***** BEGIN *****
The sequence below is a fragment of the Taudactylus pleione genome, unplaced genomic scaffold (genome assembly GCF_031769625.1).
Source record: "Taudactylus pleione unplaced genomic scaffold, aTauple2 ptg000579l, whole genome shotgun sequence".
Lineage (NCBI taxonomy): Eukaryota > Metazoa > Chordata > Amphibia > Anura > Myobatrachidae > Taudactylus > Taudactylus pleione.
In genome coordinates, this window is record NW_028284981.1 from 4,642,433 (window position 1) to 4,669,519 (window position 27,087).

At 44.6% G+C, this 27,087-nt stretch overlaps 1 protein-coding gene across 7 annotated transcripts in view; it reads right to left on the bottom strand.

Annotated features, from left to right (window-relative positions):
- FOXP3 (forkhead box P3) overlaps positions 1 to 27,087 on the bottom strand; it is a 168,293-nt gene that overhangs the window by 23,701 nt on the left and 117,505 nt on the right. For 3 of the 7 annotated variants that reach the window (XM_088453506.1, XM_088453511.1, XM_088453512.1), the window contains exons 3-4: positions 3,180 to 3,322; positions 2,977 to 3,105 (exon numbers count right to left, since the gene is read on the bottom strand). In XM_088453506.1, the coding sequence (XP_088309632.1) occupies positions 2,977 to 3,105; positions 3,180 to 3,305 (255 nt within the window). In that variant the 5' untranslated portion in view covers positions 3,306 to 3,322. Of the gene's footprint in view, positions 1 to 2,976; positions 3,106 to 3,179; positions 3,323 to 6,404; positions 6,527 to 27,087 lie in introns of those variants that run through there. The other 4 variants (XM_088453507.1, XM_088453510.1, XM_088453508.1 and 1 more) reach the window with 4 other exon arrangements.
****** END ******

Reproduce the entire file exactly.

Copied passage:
The sequence below is a fragment of the Taudactylus pleione genome, unplaced genomic scaffold (genome assembly GCF_031769625.1).
Source record: "Taudactylus pleione unplaced genomic scaffold, aTauple2 ptg000579l, whole genome shotgun sequence".
Lineage (NCBI taxonomy): Eukaryota > Metazoa > Chordata > Amphibia > Anura > Myobatrachidae > Taudactylus > Taudactylus pleione.
In genome coordinates, this window is record NW_028284981.1 from 4,642,433 (window position 1) to 4,669,519 (window position 27,087).

At 44.6% G+C, this 27,087-nt stretch overlaps 1 protein-coding gene across 7 annotated transcripts in view; it reads right to left on the bottom strand.

Annotated features, from left to right (window-relative positions):
- FOXP3 (forkhead box P3) overlaps positions 1 to 27,087 on the bottom strand; it is a 168,293-nt gene that overhangs the window by 23,701 nt on the left and 117,505 nt on the right. For 3 of the 7 annotated variants that reach the window (XM_088453506.1, XM_088453511.1, XM_088453512.1), the window contains exons 3-4: positions 3,180 to 3,322; positions 2,977 to 3,105 (exon numbers count right to left, since the gene is read on the bottom strand). In XM_088453506.1, the coding sequence (XP_088309632.1) occupies positions 2,977 to 3,105; positions 3,180 to 3,305 (255 nt within the window). In that variant the 5' untranslated portion in view covers positions 3,306 to 3,322. Of the gene's footprint in view, positions 1 to 2,976; positions 3,106 to 3,179; positions 3,323 to 6,404; positions 6,527 to 27,087 lie in introns of those variants that run through there. The other 4 variants (XM_088453507.1, XM_088453510.1, XM_088453508.1 and 1 more) reach the window with 4 other exon arrangements.